“Is the ’War on Terror’ a Myth?” and Other Questions
This is an article about questions, not answers.
In the blogosphere, especially, many people shout out very loud, confident answers, explanations, conspiracy theories, and of course, name-calling tirades. Some of these blustery monologues could be improved just by starting with the right questions – and by admitting that we don’t necessarily have the answers.
In America as a whole, the culture of conformity rules. Entirely too many people prefer to eat at the same chain restaurants, wear the same brands of clothing, have the same opinions about the same movies and television shows, and most insidiously of all, either ignore politics and world affairs altogether, or else follow the group-think political inclinations and worldview dictated by their chosen tribe – roughly and broadly, either the Red State Club or the Blue State Club. It’s the duty of citizens in a democracy to be skeptical both of those currently in power and those who would like to take their places. And skeptical citizens should be asking questions.
I have a few.
Is the “War on Terror” really a war, or is it an advertising slogan? Is it necessary? Is it making us safer or less safe? How can we tell? Whose word can we trust?
Was military action the best and only possible response to 9/11? Or did we blow an important opportunity to win hearts and minds? Did our hunger for “justice” (i.e., vengeance) blind us to the long-term consequences of our actions?
Why was so much of the world sympathetic to us, “on our side” in the weeks immediately after 9/11, and why does so much of the world now, in Europe as well as the Middle East, think of us as the Big Bully on the Block? Are they right? Do we care what they think? If not, why not? What will be the consequences of years or decades in which most of the countries of the world see us as a club-wielding empire?
If most of the potential terrorists in the world are angry young Muslim men, taught to see the US as the Great Satan and the killer of children and the friend of autocratic Arab regimes, shouldn’t we try to change their minds, demonstrate that they’re wrong? Why instead do we bomb first and ask questions later, keep hundreds in detention for years without charges, maintain our largely uncritical “friendships” with the oppressive governments of Saudi Arabia and Egypt, prefer threats to diplomacy – in short, why do we go out of our way to prove to these young men that we are exactly as awful as they have been taught we are?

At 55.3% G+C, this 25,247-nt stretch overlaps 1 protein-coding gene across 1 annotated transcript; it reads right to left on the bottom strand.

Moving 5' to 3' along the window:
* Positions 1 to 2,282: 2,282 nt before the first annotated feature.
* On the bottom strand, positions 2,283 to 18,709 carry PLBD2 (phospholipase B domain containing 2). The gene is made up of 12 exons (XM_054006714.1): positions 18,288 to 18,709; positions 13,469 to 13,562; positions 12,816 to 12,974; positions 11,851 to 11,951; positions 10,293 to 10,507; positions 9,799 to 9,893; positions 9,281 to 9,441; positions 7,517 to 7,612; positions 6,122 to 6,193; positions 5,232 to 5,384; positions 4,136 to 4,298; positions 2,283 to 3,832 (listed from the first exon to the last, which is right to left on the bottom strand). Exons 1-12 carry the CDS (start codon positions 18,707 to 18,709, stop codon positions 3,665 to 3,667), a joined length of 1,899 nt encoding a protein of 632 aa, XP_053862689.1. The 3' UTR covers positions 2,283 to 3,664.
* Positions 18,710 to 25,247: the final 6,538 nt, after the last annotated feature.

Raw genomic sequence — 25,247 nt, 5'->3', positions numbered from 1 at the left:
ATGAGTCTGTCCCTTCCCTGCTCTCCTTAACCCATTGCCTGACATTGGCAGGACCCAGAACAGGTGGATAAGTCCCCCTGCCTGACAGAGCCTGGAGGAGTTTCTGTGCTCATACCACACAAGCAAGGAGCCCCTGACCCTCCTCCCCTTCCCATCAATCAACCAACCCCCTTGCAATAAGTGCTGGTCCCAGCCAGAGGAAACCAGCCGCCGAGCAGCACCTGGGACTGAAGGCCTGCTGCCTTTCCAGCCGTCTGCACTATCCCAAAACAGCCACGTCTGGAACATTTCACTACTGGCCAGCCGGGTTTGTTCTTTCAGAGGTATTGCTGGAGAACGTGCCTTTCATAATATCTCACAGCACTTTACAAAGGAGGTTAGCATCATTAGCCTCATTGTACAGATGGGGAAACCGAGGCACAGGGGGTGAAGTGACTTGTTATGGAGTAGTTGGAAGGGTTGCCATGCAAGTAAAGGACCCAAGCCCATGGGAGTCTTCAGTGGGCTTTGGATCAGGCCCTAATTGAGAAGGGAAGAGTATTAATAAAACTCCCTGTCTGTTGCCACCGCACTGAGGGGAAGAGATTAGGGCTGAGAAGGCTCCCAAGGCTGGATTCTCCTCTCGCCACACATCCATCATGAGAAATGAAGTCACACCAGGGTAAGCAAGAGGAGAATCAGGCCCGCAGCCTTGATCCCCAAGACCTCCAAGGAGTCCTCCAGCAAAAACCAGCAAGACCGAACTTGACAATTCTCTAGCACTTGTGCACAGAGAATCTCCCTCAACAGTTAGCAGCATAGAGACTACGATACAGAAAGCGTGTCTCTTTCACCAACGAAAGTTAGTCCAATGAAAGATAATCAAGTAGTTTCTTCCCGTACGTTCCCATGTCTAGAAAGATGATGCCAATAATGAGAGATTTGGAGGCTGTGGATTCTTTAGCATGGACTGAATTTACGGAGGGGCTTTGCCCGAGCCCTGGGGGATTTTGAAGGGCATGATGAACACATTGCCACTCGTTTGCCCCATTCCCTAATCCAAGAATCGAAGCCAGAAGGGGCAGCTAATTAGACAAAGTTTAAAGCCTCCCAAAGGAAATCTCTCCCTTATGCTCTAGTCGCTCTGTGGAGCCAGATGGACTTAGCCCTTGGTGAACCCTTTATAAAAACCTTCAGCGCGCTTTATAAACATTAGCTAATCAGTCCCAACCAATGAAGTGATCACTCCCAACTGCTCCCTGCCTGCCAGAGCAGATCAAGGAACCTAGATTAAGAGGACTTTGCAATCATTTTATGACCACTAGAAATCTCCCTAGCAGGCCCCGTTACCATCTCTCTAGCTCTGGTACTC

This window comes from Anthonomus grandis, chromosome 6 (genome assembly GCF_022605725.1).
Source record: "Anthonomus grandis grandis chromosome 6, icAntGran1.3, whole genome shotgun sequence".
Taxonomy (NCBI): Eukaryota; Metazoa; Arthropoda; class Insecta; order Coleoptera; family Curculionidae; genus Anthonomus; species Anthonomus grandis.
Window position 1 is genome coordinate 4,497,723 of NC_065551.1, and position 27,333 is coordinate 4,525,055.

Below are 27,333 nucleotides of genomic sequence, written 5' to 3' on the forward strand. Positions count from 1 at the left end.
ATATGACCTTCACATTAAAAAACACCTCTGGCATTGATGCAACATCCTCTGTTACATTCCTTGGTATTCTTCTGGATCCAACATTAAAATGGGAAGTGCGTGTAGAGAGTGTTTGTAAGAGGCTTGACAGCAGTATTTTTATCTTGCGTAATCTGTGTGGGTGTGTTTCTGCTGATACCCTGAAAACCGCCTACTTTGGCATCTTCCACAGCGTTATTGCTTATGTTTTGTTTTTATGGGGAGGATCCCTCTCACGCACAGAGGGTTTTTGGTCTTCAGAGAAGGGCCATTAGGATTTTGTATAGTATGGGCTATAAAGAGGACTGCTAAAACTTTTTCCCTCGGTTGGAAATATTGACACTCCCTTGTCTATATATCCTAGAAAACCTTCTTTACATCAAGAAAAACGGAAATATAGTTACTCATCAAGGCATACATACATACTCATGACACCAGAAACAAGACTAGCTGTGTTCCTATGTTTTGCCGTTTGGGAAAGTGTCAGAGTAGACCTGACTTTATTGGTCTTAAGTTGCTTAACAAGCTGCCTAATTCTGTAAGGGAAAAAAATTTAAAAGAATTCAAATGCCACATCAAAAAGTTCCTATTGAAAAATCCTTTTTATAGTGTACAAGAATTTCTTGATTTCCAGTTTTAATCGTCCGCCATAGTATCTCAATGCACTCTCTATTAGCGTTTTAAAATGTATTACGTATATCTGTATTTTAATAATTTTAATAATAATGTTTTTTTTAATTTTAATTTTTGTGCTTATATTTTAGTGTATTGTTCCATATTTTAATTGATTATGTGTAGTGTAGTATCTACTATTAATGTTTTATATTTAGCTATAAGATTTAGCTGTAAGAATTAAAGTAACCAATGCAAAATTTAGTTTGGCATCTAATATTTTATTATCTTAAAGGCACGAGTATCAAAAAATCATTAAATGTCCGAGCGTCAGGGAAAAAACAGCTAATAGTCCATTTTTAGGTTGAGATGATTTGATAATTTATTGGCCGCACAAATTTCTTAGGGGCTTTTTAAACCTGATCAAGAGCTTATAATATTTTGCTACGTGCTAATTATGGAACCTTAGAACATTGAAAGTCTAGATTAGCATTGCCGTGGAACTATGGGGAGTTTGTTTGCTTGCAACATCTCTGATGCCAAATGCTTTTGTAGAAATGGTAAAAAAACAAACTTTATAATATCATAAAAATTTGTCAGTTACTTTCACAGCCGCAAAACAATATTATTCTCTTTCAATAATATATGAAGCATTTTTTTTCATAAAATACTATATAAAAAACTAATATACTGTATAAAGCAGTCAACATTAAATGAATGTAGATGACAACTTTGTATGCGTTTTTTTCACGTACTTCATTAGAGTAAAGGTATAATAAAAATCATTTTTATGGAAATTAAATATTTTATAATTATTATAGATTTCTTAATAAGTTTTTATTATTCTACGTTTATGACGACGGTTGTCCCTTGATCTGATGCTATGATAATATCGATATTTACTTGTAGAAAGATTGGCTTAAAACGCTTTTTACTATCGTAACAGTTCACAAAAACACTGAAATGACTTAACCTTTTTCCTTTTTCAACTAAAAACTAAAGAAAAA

Do terrorist bombings in Madrid, London, Bali and elsewhere confirm the existence of a sinister network of terror? Or were they the work of separate groups of extremists inspired by similar ideas? Is the distinction worth making? Is Al Qaeda an actual group with members, or is it the “brand name” of a style and strategy of anti-Western violence? If in fact we are facing separate groups of extremists, not a global network, what does that tell us about how we should be facing this threat? Have our efforts to date accomplished anything? Have they inspired new extremists and thus led to new danger?
If, as some have said, our post-9/11 stance has been based in part on that of Israel, a state that has faced Arab terrorism for decades, do we have lessons to learn from the Palestinian conflict that we haven’t heeded? Does following a policy of always striking back after each and every attack in fact give the terrorists what they want – an escalation of conflict and another step away from any possible peace or resolution? Are there similar lessons from other “intractable” tribal conflicts, as in Northern Ireland and the Baltics, where extremists on either side who don’t want peace only have to blow something up to derail any ongoing negotiations?